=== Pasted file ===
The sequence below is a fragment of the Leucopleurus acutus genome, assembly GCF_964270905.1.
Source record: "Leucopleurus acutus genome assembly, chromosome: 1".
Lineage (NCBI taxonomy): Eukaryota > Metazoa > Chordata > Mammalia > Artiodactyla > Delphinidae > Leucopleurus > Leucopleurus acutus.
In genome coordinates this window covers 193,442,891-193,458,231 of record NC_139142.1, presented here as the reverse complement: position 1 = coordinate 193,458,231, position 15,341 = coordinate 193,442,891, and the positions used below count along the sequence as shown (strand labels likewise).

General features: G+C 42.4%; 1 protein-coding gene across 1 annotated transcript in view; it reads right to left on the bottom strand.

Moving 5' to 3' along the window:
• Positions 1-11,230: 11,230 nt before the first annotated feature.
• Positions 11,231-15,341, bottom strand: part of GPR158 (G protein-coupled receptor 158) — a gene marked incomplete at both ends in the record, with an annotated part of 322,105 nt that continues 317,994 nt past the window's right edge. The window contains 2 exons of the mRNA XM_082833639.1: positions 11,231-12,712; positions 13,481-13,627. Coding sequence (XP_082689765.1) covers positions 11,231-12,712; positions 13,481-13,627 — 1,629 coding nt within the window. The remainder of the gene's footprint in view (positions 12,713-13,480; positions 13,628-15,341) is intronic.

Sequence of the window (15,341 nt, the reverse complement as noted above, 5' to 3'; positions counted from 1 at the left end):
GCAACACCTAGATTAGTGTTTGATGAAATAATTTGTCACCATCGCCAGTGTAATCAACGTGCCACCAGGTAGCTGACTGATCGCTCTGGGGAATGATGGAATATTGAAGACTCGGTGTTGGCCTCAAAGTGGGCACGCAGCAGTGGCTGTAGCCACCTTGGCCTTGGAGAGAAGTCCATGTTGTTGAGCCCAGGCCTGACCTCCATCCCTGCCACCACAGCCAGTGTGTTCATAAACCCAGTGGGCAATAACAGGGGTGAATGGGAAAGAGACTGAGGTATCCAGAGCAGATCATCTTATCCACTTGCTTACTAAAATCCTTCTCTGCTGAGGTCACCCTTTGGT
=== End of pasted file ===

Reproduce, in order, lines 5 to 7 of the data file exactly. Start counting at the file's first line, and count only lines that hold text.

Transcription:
General features: G+C 42.4%; 1 protein-coding gene across 1 annotated transcript in view; it reads right to left on the bottom strand.

Moving 5' to 3' along the window:
• Positions 1-11,230: 11,230 nt before the first annotated feature.